Garlic-y Sauerkraut

Crocks are a delight

Crocks are a delight

 

Another recipe to address eating in-season. Cabbage, carrots, garlic and some spices are all you need to start playing with fermentation! Luckily if you’re North of the 49th, these ingredients are available to you at any time.

You may NOT have a crock but do not fear, if you have some glass vessels you can start out fermenting in smaller batches to see how much you enjoy it and how much you will be consuming before you put out the cash for a crock.

Please do not use metal or plastic – ever.

My suggestion is to check second hand shops and online bargains like Kijiji or Craigslist instead of buying new. This way you can up-cycle and save cash.

This is a larger batch recipe, halve or quarter depending on your brewing vessel. Note: your cabbage volume will decrease by about half by the time you’re ready to ferment.

Ingredients: 

3 heads cabbage

5 large carrots

6 large cloves garlic

2 tbsp celery seed

1/4 cup vinegar (if needed)

1/4 cup water (if needed)

1/4 cup salt (or to taste)

 

Method: 

Slice up veggies thinly as shown below.

In-season goodness

In-season goodness

Next, start massaging your salt (slowly) into the veggies to pull the water out of the cabbage and carrots. This will take some time if you do not have some sort of a tamper to do this for you. Squeeze and squeeze and squeeze until you start to see a lot of water appearing.

Taste a little bit of the mixture to see how salty it is while you are adding salt slowly. Remember, your fermentation process will not remove all salt SO if you over salt, add more veggies.

Wet & ready

Wet & ready

You should start to notice that when you push down on the veggies your water starts to come up over the top of them. This is great. You will need to keep the ferment covered in water for the duration of its souring.

You will need to add some water/vinegar mixture to add more water if you cannot draw enough from your vegetables.

Secret ingredient

Secret ingredient

My secret ingredient is celery seed. I add this at the very end and stir throughout the mixture.

Once your mix is covered with liquid, place a loose towel over the opening of your vessel to allow air to access your new batch of ferment. I like to secure this with an elastic band.

You will need to check on this daily to ensure mold does not appear. Unlike Kombucha, you can scrape mold off of the top of a kraut ferment. Like Kombucha, the length of fermentation is all up to your own personal taste AND the time of year.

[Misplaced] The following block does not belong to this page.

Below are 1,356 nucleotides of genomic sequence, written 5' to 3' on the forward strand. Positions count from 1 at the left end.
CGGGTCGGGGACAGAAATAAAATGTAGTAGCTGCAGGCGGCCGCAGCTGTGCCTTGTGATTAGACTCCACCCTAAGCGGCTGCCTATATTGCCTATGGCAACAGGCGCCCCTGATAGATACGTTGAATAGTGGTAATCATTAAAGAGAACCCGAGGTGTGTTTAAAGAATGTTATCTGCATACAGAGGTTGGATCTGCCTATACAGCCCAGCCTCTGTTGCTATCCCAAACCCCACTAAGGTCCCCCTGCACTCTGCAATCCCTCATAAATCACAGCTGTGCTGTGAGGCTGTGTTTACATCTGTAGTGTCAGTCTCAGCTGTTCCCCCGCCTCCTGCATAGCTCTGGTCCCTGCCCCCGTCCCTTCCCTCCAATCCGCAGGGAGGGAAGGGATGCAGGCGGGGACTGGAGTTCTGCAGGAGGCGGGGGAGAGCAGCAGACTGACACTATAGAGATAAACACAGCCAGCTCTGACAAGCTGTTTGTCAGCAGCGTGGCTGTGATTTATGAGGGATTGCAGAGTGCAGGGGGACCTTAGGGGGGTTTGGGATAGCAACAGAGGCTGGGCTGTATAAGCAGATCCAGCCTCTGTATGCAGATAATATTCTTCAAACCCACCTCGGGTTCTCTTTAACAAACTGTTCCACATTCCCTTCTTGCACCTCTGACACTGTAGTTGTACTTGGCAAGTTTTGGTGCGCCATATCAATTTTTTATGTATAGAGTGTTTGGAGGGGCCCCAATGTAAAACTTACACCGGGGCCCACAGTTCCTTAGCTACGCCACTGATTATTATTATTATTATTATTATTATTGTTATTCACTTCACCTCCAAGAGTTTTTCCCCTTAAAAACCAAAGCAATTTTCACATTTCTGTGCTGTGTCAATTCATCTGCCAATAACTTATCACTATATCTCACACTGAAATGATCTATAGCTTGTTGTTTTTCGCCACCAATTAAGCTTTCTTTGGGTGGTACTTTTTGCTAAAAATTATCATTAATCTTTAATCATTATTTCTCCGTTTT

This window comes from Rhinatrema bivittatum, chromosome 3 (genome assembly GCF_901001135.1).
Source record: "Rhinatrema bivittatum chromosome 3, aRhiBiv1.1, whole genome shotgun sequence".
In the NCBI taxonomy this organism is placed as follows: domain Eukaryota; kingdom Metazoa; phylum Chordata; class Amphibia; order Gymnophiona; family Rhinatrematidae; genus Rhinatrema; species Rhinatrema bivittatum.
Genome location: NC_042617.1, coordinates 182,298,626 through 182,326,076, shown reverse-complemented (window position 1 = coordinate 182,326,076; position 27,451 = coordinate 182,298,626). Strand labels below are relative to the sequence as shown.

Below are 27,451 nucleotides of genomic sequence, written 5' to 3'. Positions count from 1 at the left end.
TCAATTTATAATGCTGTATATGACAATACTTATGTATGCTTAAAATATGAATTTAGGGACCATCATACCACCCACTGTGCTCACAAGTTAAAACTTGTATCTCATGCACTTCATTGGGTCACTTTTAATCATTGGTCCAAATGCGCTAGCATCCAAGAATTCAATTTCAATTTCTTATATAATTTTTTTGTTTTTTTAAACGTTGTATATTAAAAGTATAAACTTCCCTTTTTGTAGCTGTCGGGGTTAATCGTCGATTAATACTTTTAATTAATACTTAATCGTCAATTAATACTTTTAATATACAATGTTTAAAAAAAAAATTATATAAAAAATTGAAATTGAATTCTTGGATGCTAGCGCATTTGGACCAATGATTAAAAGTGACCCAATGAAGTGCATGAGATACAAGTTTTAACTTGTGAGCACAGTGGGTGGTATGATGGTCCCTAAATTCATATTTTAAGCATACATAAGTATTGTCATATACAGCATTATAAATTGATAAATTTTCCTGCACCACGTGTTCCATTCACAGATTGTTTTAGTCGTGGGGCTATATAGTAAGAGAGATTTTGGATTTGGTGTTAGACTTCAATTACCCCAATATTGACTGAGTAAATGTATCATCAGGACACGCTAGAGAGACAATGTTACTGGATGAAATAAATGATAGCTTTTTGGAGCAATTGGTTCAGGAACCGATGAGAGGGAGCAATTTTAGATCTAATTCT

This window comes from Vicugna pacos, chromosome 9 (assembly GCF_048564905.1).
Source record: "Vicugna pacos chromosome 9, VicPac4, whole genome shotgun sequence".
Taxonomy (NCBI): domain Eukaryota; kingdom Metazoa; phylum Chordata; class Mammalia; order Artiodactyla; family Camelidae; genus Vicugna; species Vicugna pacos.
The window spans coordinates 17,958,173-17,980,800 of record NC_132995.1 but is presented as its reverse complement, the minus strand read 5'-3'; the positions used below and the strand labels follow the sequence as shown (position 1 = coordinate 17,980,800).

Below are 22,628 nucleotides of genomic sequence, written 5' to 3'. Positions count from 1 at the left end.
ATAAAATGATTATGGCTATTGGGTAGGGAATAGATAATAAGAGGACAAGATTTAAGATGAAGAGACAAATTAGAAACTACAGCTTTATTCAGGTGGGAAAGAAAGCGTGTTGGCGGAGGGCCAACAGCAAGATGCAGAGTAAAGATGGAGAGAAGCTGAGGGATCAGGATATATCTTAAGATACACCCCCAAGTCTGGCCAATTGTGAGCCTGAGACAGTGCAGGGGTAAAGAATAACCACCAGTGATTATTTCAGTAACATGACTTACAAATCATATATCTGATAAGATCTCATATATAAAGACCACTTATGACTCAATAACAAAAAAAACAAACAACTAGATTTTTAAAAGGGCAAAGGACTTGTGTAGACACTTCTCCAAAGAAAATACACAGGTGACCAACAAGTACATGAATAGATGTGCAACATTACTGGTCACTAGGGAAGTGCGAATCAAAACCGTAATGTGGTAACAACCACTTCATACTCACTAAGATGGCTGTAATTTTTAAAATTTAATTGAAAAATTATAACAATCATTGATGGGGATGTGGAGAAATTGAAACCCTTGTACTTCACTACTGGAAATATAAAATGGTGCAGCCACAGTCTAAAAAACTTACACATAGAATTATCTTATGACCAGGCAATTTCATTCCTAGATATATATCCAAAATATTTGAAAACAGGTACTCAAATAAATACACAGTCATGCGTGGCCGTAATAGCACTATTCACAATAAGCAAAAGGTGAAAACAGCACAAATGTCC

The warmer your kitchen the quicker your ferment. Taste in about 2-3 days to see your progress. Allow the ferment to continue until you have the desired level of sourness you like. After this, place a lid on your kraut and refrigerate to stop the fermentation process. Hit up my Kombucha post for fermenting tips.

Remember, you can start to make ferments your own. Add nettle for food medicine, hot peppers for spicy kraut, use purple cabbage for more colour or just stay straight up plain with green cabbage.

Your kraut is resting nicely and soon you will be able to use this delicious food to balance your gut, clear your skin and bring shine to your hair!

Sleeping & souring

Sleeping & souring

What to plant this spring? Here are some MUST haves for the budding Herbalist.

 

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An old herb garden looking alive and potent.

 

When I first started learning about herbal medicine, I had NO idea about how much medicine we have at our fingertips. I also had no idea how medicinal our food could be if we ate things that weren’t necessarily found on our grocers shelves. Trying to incorporate a little bit of herbalism into your every day, or even better – into your kitchen, helps your body to stay healed and grow stronger as you age. Eventually, your body will be chock full of vitamins, minerals and virus fighting medicines without much effort at all.

Of course, not all plant types are going to be found or thrive in every environment SO take some time to get to know these easy growing fellows below. If you find them to be easy to care for, spread your wings and try growing your own at home.

It’s only February BUT looking forward to spring and looking into my seed stores gets me excited to start planting and reaping the benefits of home-grown medicine. I look forward to adding nettles to my ferments, drying herbs in my dehydrator and making skin salves to pass out to my friends and family. I certainly miss all of the classes and students I had in Vancouver, I might have time to squeeze some teaching in again this spring in Calgary.

As always, when using any type of medication, make sure that you consult with your GP and do your research before ingesting unconsciously. Your body deserves a little curious research before undertaking a new regime.

 

Aloe Vera

You can purchase this plant at nearly every home garden supply store. Even Home Depot. Because you aren’t going to be ingesting this plant I feel that you are ok to be a little less questioning of it’s origin.

Why do you want to keep Aloe Vera around? Simply, there are so many topical benefits that there isn’t a reason NOT to. Snap a sample of a well-grown leaf off and you are on your way to healing cuts, wounds, burns, eczema and inflammation.

Marsh Mallow

You can find seeds or starters for this plant at select growers. I order my seeds from Baker Creek Heirloom seeds or Vesey’s. These are pretty hardy plants – but watch out for wet feet!